COUNCILS in the North East are being asked to lend tens of millions of pounds to the region’s biggest airport.
Seven local authorities are being requested to make loans expected to total more than £100m to Newcastle International Airport as it seeks to refinance a near-£300m debt.
Most of the region’s authorities have refused to give an overall figure of how much they are being asked for.
But Northumberland County Council, which has a 15% share in the part of the airport owned by the combined local authorities, has said that it has been asked for £17m.
A joint statement issued on behalf of the seven councils said the loans would be “revenue neutral” and highlighted the economic benefits the airport brings to the region.
But one councillor in Northumberland has called on the authority to have an “in-depth” look at the need for the loan.
The airport confirmed in May that it had begun the process of refinancing a £298m net debt. The seven councils – Northumberland, South Tyneside, North Tyneside, Newcastle, Sunderland, Durham and Gateshead – form LA7, which owns 51% of shares in the airport.
At a full meeting of the Northumberland council, members approved a report asking them to increase their capital programme for 2012/13 “by a maximum of £17m” to facilitate the loan.
Gateshead Council’s cabinet will consider its loan today. South Tyneside said it has yet to decide on its figure. North Tyneside, Durham and Newcastle all referred us to South Tyneside, which is the lead authority in LA7. Sunderland failed to respond.
South Tyneside issued a statement on behalf of LA7 which said: “The local authorities are building provisions into their budgets to enable them to invest based on the estimated minimum amount that banks could lend.
“The local authorities are each considering investing amounts based on their individual shareholding.
“Negotiations are at a commercially sensitive stage and so we are unable to say anything else other than the planned investment will be at least revenue neutral based upon interest and dividends receivable from the airport business in future years.
“Since 2001, the seven local authority shareholders have received over £300m in sale proceeds, dividends, loan capital and interest. This money has been spent on regenerating the North East region, including for improvements to key transport links, as well as helping to fund schemes such as new state-of-the-art schools and leisure facilities.”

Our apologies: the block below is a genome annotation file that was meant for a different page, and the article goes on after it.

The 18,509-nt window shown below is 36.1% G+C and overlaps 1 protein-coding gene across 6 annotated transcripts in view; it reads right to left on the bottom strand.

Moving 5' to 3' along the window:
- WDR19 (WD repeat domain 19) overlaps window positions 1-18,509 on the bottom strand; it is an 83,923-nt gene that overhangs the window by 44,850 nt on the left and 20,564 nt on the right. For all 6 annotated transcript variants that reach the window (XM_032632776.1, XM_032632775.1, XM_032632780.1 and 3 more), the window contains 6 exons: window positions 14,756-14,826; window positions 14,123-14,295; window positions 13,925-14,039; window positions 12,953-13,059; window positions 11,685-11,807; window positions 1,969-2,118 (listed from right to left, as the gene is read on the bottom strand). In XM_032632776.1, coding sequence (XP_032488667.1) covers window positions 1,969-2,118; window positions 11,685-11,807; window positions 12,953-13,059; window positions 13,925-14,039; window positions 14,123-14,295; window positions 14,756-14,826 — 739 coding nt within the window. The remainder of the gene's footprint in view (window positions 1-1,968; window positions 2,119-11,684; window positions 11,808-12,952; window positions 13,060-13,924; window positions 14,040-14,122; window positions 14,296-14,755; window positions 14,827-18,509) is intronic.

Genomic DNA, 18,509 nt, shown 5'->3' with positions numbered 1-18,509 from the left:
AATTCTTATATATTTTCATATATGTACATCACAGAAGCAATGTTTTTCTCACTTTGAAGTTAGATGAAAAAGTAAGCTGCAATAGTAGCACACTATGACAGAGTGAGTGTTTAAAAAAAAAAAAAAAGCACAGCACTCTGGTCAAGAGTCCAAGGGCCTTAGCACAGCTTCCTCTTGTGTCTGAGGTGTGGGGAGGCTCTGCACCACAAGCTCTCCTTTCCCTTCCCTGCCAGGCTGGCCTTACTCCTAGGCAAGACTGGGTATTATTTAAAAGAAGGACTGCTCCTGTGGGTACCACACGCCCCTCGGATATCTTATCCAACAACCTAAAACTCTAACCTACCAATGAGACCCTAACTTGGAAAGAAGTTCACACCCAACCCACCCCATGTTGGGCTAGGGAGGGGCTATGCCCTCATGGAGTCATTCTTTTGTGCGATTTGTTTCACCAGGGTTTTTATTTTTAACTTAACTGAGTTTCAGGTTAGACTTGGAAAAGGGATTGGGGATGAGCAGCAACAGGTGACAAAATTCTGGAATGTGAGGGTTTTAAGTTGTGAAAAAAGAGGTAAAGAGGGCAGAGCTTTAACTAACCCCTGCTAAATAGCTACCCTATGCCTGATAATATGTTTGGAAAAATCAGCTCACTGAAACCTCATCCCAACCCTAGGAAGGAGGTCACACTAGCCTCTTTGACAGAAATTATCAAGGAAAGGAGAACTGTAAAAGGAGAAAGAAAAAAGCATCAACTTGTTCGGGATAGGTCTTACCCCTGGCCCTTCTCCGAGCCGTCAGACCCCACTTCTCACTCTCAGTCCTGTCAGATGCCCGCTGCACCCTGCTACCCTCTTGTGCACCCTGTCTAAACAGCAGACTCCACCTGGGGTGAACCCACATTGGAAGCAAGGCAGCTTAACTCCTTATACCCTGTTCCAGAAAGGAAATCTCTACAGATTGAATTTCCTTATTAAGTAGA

Coun Iain Malcolm, leader of South Tyneside Council, said: “This is the right thing to do for the airport, for the communities we represent and for the North East economy. The airport is of enormous importance to our region, as a gateway and a jobs generator. The financial markets have changed but the airport remains strong, and we expect it to get bigger and stronger.
“Investment by the local authorities in the airport is a sensible and prudent step, and will help to achieve our objectives for the local economy, specifically in relation to jobs, transport, and the environment.”
A spokesperson for Northumberland said: “The airport is in the process of refinancing existing bank loans. As part of this process the county council is considering providing part of the required loan in the form of loan notes. The loan notes are repayable and interest would be chargeable.
“The actual decision will not be made until October in conjunction with the other local authorities involved in LA7.”
The airport would not say how much the councils were being asked for although it confirmed they would not be covering the entire £298m debt.
A spokesman said: “The airport company has an excellent relationship with its local authority shareholders. We look forward to working with them to grow and develop the airport.
“The powerful economic data that was published last week shows very clearly show very clearly how this will benefit the North East as a whole.”
Last night, Northumberland councillor Steven Bridgett said: “I would like the council’s scrutiny committee to take a very long look at this and a very detailed look into this and why we are in this current situation. I would also like the audit committee of the county council to take an in-depth look at this.”
In 2006, it was announced the councils were to be paid dividends by the airport following a restructuring of its finances, depending on the size of their shareholding.
The biggest council shareholder, Sunderland, was to receive around £14.4m followed by Newcastle £13.7m, Northumberland £12m, Durham County £11.2m, Gateshead £10.4m, North Tyneside £9.6m and South Tyneside £8m.